The antagonist, Chatur's character portrayed the typical "system-manufactured man" who is in reality more of a machine than a human being, whose identity hinges on his possessions, the size of his bungalow and his car, his material worth and the degrees against his name. For whom, the pursuance of "success" is the reason for existence. Against this mechanical creature stood Aamir Khan, the iconoclast--who stood apart by virtue of a weird name and his philosophy, who refused to let the system turn him into another cowering, blubbering, spiritless creature, who retained his humanity in spite of the system. Who chose to retain his inner freedom to react to situations as his spirit demanded. And refused to follow success as the world understands it.

After dinner, I started reading Man's Search for Meaning while everyone went to watch TV.

In this book, Dr. Frankl recounts his experiences as a long time prisoner at Auschwitz, the concentration camp. This is where a human being was just a number--stripped of every vestige of identity and dignity, every reason for living, all semblance of human existence. People with bungalows or without, with degrees or illiterate, all became as one. Just a number. In this bestial existence, thus rendered identity-less and stripped naked--literally and metaphorically--Dr. Frankl found his reason for living. A book written with remarkable, almost frightening objectivity about events that make you shudder, it left me sleepless.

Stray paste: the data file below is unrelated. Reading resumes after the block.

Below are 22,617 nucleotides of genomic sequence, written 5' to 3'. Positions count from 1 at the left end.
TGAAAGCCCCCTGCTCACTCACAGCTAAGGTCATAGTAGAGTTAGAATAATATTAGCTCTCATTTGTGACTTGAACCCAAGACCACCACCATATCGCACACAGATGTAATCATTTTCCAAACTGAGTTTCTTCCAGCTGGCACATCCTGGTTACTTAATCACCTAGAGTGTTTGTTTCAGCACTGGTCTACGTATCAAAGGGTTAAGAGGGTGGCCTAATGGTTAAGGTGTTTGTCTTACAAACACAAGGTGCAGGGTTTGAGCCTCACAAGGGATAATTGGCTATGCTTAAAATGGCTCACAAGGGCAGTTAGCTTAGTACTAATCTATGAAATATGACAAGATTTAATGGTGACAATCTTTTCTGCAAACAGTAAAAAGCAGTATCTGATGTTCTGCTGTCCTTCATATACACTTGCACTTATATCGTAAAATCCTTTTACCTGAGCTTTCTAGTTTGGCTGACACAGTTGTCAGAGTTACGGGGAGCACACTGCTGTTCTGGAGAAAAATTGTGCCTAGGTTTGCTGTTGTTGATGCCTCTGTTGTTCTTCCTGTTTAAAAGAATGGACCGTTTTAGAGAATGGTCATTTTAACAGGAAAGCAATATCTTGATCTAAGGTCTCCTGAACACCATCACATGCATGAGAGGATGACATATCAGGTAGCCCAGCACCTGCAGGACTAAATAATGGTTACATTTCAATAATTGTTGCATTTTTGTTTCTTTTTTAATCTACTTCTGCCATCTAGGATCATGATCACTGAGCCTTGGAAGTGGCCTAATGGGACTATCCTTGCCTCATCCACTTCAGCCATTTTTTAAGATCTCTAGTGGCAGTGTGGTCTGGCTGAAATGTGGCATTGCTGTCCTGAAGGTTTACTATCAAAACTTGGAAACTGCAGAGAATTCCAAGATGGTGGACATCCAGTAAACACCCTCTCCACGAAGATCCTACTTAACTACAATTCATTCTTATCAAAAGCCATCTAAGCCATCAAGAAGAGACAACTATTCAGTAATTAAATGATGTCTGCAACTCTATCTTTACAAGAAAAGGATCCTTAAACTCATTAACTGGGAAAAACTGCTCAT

However, this is not another tale of the brutalities of the concentration camps but is an essay of profound depth, about humans who have "nothing to lose except his so ridiculously naked life." The book has a Nietzscheian undertone running through it and Dr. Frankl begins with the quote: "He who has a why to live can bear with almost any how."

What connected the book and the movie for me? Not because I experienced both on the same day but the life philosophy embedded in each and the following paragraph from the book (I am copying it verbatim) that echoed the movie. Searching for and understanding one's personal "why" is the underlying theme in each.